I took this information immediately to law enforcement. I received the usual “the internet is not our jurisdiction,” if I was even able to reach an actual officer. I reached out to everyone from the FBI to Homeland Security, Arizona law enforcement, Kansas City law enforcement, etc. What concerned me the most was the forging of boarding passes for international travel. The “girl’s” boarding pass looked legitimate; she was pretending to come and visit my father. It was as if she was trying to say, “See, I really was coming to see you in December, look at my boarding pass.” I compiled a file of relevant documents that I’d forward to law enforcement. I was flatly rejected nearly every time. However, things turned around for the investigation when an officer reviewed my file of information. Apparently, the forging of a boarding pass created a true security concern, and the case began moving forward. The boarding pass, I’m told, was a good enough forgery to board a plane and that got the attention of law enforcement. Certain details I can’t reveal because it might jeopardize the ongoing investigation. Hopefully, the bad guys see justice, but I’m doubtful. And nothing will bring back my dad.
What You Can Do to Prevent Catfishing
I write this as a cautionary tale to other people. Watch out for the elderly. The strong men and women in our lives lose tremendous faculties as they age. The elderly are literally more prone to scams. We like to think of our elders in the best days. We don’t track the missteps or mistakes. The elderly don’t fully comprehend how information can be weaponized and used against them.
Help your loved ones by insisting that your family member have your contact information stored with their banks and credit cards. Ethical bankers will call the family to guarantee the transfer is valid prior to funds being disbursed. In fact, insist upon the bank being ordered to check with another member of the family if funds are directed to non-family members (or anyone). Most banks have a policy on the elderly sending money to persons outside their immediate family. Also, check their credit and credit card activity often.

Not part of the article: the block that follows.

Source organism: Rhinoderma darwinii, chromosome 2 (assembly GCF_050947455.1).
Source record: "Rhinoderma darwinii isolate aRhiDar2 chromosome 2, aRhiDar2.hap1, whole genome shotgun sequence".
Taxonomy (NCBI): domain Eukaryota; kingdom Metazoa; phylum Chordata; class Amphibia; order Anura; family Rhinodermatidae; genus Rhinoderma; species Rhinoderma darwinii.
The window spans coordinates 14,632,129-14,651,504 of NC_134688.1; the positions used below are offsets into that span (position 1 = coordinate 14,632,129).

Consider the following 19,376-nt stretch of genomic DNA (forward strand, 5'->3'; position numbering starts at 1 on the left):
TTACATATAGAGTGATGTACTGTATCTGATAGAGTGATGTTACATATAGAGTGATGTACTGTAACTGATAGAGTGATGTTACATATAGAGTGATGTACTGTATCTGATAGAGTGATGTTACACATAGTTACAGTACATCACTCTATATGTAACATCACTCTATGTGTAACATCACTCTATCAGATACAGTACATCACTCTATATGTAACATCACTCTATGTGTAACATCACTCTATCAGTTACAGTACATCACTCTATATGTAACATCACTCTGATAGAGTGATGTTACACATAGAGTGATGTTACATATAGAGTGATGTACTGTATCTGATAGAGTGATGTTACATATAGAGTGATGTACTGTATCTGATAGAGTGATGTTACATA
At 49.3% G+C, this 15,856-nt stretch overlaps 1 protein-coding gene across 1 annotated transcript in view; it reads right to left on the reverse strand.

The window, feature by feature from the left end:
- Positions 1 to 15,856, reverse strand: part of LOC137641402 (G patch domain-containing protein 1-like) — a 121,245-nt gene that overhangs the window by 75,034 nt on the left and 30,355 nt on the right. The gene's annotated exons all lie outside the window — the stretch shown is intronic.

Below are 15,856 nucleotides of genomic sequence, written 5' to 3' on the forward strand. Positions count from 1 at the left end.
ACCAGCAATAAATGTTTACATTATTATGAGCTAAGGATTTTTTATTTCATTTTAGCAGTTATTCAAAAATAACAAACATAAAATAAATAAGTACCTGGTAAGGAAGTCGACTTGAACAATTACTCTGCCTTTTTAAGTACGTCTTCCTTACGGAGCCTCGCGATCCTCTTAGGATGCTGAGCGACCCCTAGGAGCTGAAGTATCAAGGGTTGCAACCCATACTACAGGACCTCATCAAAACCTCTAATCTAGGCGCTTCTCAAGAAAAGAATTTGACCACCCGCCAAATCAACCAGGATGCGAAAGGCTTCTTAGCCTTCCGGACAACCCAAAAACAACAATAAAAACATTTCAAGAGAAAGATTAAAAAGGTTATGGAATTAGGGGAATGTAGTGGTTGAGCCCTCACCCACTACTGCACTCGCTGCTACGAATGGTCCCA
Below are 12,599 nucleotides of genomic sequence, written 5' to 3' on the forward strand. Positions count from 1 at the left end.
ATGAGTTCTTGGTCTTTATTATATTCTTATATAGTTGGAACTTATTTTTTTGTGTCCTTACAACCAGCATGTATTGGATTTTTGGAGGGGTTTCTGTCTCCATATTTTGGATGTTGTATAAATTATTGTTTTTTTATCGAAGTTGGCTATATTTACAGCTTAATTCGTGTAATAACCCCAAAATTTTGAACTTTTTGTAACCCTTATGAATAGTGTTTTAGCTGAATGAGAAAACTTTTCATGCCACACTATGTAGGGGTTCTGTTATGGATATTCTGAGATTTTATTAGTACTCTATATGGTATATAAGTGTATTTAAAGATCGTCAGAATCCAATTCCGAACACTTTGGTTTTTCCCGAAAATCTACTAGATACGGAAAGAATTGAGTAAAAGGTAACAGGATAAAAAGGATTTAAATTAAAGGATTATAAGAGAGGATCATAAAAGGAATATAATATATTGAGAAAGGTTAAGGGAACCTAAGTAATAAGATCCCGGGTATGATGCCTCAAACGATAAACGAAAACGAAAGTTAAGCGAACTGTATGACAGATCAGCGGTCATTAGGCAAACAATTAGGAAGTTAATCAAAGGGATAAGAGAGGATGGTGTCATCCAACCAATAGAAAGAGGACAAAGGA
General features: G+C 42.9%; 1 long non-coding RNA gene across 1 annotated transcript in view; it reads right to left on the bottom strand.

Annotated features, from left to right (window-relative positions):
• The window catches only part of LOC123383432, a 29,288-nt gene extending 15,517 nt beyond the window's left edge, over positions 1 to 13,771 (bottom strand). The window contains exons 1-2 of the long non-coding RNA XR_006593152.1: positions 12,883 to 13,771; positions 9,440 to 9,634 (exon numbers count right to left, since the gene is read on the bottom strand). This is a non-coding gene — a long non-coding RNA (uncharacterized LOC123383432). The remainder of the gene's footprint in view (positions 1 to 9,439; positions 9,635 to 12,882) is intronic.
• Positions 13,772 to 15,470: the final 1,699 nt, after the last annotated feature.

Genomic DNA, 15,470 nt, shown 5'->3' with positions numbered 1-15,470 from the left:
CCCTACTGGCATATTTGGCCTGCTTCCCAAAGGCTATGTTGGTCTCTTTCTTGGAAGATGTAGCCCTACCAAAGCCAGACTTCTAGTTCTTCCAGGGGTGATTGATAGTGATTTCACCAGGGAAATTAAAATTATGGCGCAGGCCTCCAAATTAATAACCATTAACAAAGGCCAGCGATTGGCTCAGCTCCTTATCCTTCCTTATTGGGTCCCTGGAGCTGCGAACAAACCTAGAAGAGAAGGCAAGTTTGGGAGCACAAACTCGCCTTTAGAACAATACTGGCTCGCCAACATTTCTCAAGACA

Make sure that money doesn’t go out that hasn’t been vetted by someone else. The elderly can be quite generous to preferred charities, and they get used to people cold-calling them for donations. They don’t often perceive how much sensitive banking information they give away on what may at first appear to be routine calls. Scammers pretending to represent legitimate charities can steal a tremendous amount of sensitive information. Ask your family members to immediately report to you if someone is contacting them for any money.
Social media is a fantastic venue to see updated pictures of the grandkids, but remember we present a tremendous amount of information about ourselves when we post online to the world around us. I’ve heard stories of scammers pretending to be Mexican police and reporting to have a grandchild in jail. The scammer pretends to be a law enforcement official and requests a bond of $5,000 or kiddo goes to Mexican prison. A simple internet search of social media usually shows friends and family. It’s reasonable to assume that a college-age boy in the southwestern United States might travel to Mexico for spring break. The kiddo posts picture of Mexico and then grandparents get a demand for money and are instructed to tell no one or said relative goes to prison. Guess what? Grandparents pay $5,000 and the kiddo never was in trouble to begin with, but the money will never be recouped.
Please have a family discussion about scams and money. Never, never let parents send any money or divulge any information that comes from email or text messages. Please protect your loved ones so they don’t die alone and ashamed, as my dad did.
About the Author
Jason Squires is an attorney with over 23 years of defense experience protecting the rights of citizens accused of gun crimes. He is an avid firearms enthusiast and in his off-time he competes across the nation in three-gun competitions.